Microscopical and elemental FESEM and Phenom ProX-SEM-EDS analysis of osteocyte- and blood vessel-like microstructures obtained from fossil vertebrates of the Eocene Messel Pit, Germany

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    Abstract

    The Eocene (∼48 Ma) Messel Pit in Germany is a UNESCO World Heritage Site
    because of its exceptionally preserved fossils, including vertebrates, invertebrates,
    and plants. Messel fossil vertebrates are typically characterized by their articulated
    state, and in some cases the skin, hair, feathers, scales and stomach contents are
    also preserved. Despite the exceptional macroscopic preservation of Messel fossil
    vertebrates, the microstructural aspect of these fossils has been poorly explored. In
    particular, soft tissue structures such as hair or feathers have not been chemically
    analyzed, nor have bone microstructures. I report here the preservation and recovery
    of osteocyte-like and blood vessel-like microstructures from the bone of Messel Pit
    specimens, including the turtles Allaeochelys crassesculpta and Neochelys franzeni,
    the crocodile Diplocynodon darwini, and the pangolin Eomanis krebsi. I used a
    Field Emission Scanning Electron Microscope (FESEM) and a Phenom ProX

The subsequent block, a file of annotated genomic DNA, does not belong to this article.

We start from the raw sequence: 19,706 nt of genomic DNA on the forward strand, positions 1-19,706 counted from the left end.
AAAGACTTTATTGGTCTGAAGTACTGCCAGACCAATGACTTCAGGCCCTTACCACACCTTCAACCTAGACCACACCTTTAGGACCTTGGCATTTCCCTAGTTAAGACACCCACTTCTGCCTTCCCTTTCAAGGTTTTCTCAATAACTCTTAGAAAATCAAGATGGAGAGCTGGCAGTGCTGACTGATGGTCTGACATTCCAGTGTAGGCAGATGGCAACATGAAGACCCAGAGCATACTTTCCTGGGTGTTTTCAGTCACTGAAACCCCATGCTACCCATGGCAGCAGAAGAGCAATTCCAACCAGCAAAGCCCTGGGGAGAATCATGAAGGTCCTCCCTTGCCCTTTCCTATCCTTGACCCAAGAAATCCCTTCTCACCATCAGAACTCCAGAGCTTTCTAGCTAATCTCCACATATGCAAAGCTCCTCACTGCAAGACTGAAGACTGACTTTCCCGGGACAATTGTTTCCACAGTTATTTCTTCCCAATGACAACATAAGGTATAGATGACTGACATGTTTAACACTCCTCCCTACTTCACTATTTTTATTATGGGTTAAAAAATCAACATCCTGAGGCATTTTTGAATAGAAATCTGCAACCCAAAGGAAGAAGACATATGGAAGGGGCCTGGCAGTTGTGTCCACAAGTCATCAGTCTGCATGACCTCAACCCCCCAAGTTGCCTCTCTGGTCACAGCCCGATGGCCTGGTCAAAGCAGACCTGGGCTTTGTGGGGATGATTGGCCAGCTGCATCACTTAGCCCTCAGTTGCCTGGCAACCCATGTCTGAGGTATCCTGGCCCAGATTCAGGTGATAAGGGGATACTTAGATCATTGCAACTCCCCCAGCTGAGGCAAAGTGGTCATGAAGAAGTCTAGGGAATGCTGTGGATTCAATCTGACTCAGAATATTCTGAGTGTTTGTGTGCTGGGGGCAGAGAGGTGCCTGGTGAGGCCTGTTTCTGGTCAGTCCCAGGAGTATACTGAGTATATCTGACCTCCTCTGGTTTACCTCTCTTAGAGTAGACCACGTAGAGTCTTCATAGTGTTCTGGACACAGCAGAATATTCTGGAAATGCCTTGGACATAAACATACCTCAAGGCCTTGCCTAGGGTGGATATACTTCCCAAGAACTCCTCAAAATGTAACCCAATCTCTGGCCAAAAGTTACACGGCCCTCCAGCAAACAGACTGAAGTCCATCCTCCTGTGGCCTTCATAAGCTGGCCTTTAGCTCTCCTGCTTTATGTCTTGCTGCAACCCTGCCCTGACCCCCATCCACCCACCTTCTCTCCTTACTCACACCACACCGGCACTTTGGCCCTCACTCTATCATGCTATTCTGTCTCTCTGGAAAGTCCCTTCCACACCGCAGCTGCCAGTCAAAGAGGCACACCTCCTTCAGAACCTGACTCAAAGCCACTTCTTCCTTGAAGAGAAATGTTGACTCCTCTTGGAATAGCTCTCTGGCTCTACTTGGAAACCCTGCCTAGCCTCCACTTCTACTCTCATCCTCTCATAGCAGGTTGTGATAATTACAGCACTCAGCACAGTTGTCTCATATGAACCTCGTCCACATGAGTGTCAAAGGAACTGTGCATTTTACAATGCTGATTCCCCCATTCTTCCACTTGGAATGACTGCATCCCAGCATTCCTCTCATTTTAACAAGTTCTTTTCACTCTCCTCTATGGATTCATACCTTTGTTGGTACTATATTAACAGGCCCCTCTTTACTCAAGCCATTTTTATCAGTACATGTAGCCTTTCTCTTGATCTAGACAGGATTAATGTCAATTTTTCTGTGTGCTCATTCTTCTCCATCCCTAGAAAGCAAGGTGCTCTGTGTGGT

desktop scanning electron microscope (LOT-QuantumDesign) equipped with a
    thermionic CeB6 source and a high sensitivity multi-mode backscatter electron (BSE)
    for microscopical and elemental characterization of these bone microstructures.
    Osteocyte-like and blood vessel-like microstructures are constituted by a thin layer
    (∼50 nm thickness), external and internal mottled texture with slightly marked
    striations. Circular to linear marks are common on the external surface of the
    osteocyte-like microstructures and are interpreted as microbial troughs. Iron (Fe)
    is the most abundant element found in the osteocyte-like and blood vessel-like
    microstructures, but not in the bone matrix or collagen fibril-like microstructures.
    The occurrence of well-preserved soft-tissue elements (at least their physical form)
    establishes a promising background for future studies on preservation of biomolecules
    (proteins or DNA) in Messel Pit fossils.
    Original languageSpanish (Colombia)
    Pages (from-to)e1618
    Number of pages17
    JournalPeerJ
    Volume4
    DOIs
    StatePublished - Jan 21 2016

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